The debate about net neutrality has tended to focus exclusively on the issues of equal access to the physical infrastructure of the Internet (the network), while ignoring the issues of equal access to its navigational infrastructure (the search engines). If we are to protect equal access to the Internet for users, established businesses, and the innovative start-ups that will power the next wave of growth of the digital economy, we must broaden our horizons beyond network neutrality to include the equally important principle of search neutrality.
In October 2009, we defined search neutrality as the principle that search engine results should be driven by the pursuit of relevance and not skewed for commercial gain. Search neutrality is particularly pressing, because Google’s 85% share of the global search market (90% in the UK and 95% in much of Europe) places so much market power in the hands of a single US corporation. And there is ample evidence that Google is already abusing this power. Our European Competition Complaint against Google, submitted in November 2009, describes how Google leverages its overwhelming dominance of horizontal search to unprecedented and virtually unassailable advantage in adjacent sectors.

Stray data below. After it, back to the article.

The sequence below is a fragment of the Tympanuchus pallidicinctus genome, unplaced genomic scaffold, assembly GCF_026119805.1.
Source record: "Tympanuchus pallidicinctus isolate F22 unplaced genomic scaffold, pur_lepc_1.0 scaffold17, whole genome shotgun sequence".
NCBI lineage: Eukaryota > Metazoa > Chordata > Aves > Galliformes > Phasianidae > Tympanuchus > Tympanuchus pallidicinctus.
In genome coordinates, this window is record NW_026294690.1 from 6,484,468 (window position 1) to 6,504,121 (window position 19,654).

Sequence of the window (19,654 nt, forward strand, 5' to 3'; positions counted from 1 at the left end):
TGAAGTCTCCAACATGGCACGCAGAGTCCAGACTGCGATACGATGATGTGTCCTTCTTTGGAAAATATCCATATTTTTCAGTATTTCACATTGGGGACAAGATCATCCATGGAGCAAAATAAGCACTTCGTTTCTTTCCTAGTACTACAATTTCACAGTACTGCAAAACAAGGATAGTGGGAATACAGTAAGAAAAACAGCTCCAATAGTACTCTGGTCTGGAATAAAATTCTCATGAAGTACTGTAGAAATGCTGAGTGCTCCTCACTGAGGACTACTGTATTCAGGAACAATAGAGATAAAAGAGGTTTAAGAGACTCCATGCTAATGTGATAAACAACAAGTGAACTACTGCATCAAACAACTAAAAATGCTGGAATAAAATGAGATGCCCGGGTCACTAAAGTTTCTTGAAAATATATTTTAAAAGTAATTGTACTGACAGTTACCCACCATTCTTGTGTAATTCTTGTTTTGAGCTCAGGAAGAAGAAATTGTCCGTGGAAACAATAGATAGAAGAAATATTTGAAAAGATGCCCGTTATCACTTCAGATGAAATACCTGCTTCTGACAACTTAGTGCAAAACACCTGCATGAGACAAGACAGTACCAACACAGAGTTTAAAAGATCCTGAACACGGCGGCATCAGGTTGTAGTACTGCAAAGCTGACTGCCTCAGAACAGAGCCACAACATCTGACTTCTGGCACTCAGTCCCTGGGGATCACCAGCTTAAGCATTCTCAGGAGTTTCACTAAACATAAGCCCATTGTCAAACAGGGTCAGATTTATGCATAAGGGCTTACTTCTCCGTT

Despite being one of network neutrality’s most enthusiastic advocates, Google is fighting against the growing calls for search neutrality. In December 2009, we posed a question to Google: how can discriminatory market power be dangerous in the hands of a network provider, but somehow harmless in the hands of an overwhelmingly dominant search engine? So far, Google’s response has been evasive. Because it is difficult for Google to argue against the actual principles of search neutrality—the same principles it has long advocated for network providers—it has contrived an imaginary and fundamentally distorted version to argue against instead.